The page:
IT TOOK more than three centuries since its foundation before the University of Santo Tomas could come up with a school paper of its own. It required the resourcefulness and courage of Jose Villa Panganiban (who later became the prestigious head of the National Language Institute) and the other founding fathers before the wish of having "something to write on" could be realized. For indeed, putting up a school paper then was next to the impossible—financially and administratively.

But for Panganiban, the idea of having an official student organ, one that would serve not only as a chronicler of campus events but also as a repository of student talents, was more than a passing fancy. It was a question rooted in raw optimism and constantly kindled by the burning passion to write.

In January 1928, a group of student-writers of the original UST Literary Club eventually secured the sanction of the University authorities for the publication of an official college paper. They practically begged for funds, subscriptions and contributions to finance the paper.

Indeed at the start, it would seem as if the Varsitarian could not go on. The infant was so poor it almost died at birth. But it did not. For although the Varsitarian was poor in the coffers, it was never impoverished in spirit. Through the years, the Varsitarian has grown.

One day in September 1927, a group of young Thomasians under the leadership of a journalism student—Jose Villa Panganiban, gathered at the University restaurant. The group drafted a petition addressed to then Rector Rev. Fr. Serapio Tamayo, O.P. calling for the establishment of an official student organ in UST. The idea, however, became an unhappy victim of the Filipino ningas kugon.

Instead, the UST Literary Club was organized which received an official sanction from the Father Rector in December of the same year.

Despite the pessimism of everyone, of even some of the initiators themselves, about the possible success of the student paper in the University, the club, under the presidency of Pablo Anido (a junior medical student), revived the original plan of putting up a college paper.

At the same time, Panganiban, who was then working as a hot cake cook in the University restaurant, wrote a letter to the Father Rector and presented his views about the matter:

"There are 2,000 students in Santo Tomas. Let us admit that 1,000 of these are slackers but we still have 1,000 students to help us in the undertaking. At [a] 50-centavo subscription from each of the latter, we can publish a college paper that will live until March 1928 at least. Besides, there is income from the advertisements and this will help a great deal."

Prof. John Jefferson Siler of the English department and one of the moderators of the Literary Club admitted that the suppositions of the hot cake man were really convincing. So after a series of correspondence and conferences with the Father Rector and University authorities, and with the support of Prof. Siler, the Father Rector gave his approval.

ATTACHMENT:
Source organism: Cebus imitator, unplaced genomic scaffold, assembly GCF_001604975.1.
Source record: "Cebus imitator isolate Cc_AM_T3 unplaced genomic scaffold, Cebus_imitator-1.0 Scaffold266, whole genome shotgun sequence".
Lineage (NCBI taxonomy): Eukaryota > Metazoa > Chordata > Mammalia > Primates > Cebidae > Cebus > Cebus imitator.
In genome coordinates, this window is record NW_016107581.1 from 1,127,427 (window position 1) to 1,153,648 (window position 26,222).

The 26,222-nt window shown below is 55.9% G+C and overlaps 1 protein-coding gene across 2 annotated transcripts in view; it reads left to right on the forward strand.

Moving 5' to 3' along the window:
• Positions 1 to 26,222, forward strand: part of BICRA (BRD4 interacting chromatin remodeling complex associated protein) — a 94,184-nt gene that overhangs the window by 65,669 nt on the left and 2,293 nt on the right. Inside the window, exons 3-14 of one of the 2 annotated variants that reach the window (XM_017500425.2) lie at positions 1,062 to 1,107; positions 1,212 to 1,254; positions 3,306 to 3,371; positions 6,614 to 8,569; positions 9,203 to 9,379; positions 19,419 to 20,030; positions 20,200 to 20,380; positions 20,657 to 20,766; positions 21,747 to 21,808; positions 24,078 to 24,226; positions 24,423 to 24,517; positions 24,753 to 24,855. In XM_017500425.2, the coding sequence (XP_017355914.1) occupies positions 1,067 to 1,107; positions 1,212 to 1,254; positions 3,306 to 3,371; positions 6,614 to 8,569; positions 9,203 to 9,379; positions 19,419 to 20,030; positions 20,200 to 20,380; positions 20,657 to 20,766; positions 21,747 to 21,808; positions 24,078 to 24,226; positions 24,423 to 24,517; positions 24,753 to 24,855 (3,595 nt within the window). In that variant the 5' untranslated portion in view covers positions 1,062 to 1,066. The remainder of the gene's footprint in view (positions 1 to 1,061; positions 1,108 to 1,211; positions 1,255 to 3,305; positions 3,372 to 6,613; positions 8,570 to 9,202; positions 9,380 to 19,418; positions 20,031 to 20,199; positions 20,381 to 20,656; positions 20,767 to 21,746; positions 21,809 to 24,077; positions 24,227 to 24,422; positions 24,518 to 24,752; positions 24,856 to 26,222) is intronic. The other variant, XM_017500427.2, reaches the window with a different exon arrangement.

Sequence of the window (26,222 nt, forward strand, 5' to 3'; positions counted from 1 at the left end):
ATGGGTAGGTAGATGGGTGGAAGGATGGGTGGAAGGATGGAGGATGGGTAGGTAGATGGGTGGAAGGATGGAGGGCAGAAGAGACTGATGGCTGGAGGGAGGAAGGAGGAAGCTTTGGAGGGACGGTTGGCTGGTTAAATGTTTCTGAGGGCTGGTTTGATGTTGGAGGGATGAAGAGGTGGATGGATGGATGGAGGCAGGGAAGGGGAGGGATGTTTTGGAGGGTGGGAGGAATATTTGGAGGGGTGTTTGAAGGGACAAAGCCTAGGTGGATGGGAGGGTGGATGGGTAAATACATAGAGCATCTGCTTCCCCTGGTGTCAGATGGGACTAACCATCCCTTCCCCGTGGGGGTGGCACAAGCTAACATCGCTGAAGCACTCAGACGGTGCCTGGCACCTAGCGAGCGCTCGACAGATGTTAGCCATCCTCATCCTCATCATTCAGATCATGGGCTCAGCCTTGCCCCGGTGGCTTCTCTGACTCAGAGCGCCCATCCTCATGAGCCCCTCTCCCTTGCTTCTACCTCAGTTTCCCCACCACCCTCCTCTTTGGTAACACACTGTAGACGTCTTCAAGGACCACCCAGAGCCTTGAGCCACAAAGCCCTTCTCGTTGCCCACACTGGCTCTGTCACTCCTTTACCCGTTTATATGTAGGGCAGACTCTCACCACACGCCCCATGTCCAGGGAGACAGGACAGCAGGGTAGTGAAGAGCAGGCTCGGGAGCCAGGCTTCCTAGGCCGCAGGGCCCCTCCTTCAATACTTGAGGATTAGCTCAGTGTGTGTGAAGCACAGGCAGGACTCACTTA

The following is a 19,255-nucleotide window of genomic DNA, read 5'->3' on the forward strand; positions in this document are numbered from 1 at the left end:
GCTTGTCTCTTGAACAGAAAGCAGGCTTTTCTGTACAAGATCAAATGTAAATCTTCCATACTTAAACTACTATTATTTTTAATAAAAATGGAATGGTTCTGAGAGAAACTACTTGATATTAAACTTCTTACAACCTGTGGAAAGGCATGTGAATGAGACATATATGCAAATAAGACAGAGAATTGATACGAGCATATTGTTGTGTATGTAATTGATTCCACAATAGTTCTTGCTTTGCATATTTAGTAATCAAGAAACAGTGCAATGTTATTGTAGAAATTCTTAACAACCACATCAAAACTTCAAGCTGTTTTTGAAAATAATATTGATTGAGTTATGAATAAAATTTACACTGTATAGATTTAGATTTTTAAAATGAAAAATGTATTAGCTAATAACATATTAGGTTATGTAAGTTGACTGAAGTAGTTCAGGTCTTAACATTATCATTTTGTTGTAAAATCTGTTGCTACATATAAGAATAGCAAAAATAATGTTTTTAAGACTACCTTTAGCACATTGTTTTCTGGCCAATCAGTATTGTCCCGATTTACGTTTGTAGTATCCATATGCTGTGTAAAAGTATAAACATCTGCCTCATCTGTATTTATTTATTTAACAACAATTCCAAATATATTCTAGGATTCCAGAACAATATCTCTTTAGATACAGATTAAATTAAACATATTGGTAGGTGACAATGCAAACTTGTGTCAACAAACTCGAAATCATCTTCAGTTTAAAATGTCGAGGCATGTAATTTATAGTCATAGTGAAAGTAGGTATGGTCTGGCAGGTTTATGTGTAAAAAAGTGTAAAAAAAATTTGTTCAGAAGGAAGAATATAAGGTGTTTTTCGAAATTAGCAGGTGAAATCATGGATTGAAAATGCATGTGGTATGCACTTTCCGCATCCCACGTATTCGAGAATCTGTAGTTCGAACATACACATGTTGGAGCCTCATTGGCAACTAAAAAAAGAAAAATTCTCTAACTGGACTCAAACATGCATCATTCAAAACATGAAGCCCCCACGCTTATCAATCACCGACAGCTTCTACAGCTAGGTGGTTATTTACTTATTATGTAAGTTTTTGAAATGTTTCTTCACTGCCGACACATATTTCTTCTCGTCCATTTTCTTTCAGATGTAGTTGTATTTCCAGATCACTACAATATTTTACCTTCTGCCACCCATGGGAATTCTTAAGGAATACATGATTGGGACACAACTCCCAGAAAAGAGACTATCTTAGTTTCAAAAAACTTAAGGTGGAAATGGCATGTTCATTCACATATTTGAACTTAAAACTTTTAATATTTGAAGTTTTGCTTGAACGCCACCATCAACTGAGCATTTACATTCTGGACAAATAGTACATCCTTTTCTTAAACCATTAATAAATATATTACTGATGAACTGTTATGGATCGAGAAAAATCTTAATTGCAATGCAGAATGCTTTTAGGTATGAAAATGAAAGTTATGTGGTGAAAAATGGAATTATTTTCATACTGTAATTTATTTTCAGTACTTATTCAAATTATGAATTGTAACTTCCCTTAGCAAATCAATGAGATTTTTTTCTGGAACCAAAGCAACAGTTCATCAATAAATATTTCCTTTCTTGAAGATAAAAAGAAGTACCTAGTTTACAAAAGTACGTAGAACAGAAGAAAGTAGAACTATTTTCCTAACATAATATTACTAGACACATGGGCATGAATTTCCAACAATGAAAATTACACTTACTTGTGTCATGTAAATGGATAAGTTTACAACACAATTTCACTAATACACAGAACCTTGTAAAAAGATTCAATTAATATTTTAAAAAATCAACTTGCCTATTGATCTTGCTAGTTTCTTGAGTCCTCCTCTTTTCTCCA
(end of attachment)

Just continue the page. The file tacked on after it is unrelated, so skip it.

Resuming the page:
Consequently, on the morning of January 16, 1928, the maiden issue of the Varsitarian came off the press.

Anido became the first editor in chief of the Varsitarian, with Panganiban, the hot cake man and fondly dubbed the "Father of the Varsitarian" as the associate editor, business manager and editor of the Alumni and Humor sections. Rev. Fr. Juan Labrador, O.P. (then dean of the College of Liberal Arts ) and Prof. Siler became the first moderators.

Through the years, the pages of the Varsitarian would be graced by some of the most sterling names in Philippine journalism: Teodoro Valencia, Joe Guevarra, Felix Bautista, Jose Bautista, Joe Burgos, Antonio Siddayao, Jess Sison, Jullie Yap-Daza, Antonio Lopez, Rina Jimenez-David, Neal Cruz, A. O. Flores, Jake Macasaet, Fred Marquez, Mario Hernando, Alfredo Saulo, Alice Colet Villadolid, and Eugenia Duran-Apostol.

The titans of Philippine literature learned writing in the Varsitarian: Bienvenido Lumbera, F. Sionil José, Celso Al Carunungan, Ophelia Alcantara-Dimalanta, Paz Latorena, Cirilo Bautista, Federico Licsi Espino, Wilfrido Nolledo, Rogelio Sicat, Cristina Pantoja-Hidalgo, Norma Miraflor, Eric Gamalinda and Vim Nadera.

Varsitarian alumni also distinguished themselves in public service and in other fields. There are the late Manila Mayor Arsenio H. Lacson, the late Manila Archbishop Artemio Casas, former Vice-president Emmanuel Pelaez, the late Sorsogon Gov. Juan Frivaldo, Sen. Francisco Tatad, former Philippine Medical Association president Dr. Vicente Rosales, Sr., and National Artist for the Visual Arts J. Elizalde Navarro.


  1. I wrote for the Varsitarian for five years, including two years as a reporter, another two years as the sports editor, and as associate editor in my last year, 1963, when I graduated from the Faculty of Medicine & Surgery.

    Some of those names above are familiar to me – Kits Tatad, Jing-Jing Pantoja, Willie Nolledo, Joe Burgos, Cirilo Bautista, and Julie Yap, who were all on the staff of the “V” during my time. Roger Sicat and Federico L. Espino contributed to the literary pages. Tony Siddayao was three years ahead of me but he was known at the time as the country’s premiere sportswriter working for the Manila Times. Professor Felix Bautista of Philets and Dr. Vic Rosales (a former “V” editor-in-chief) , on the other hand, served terms in the capacity as the magazine advisers but in different years.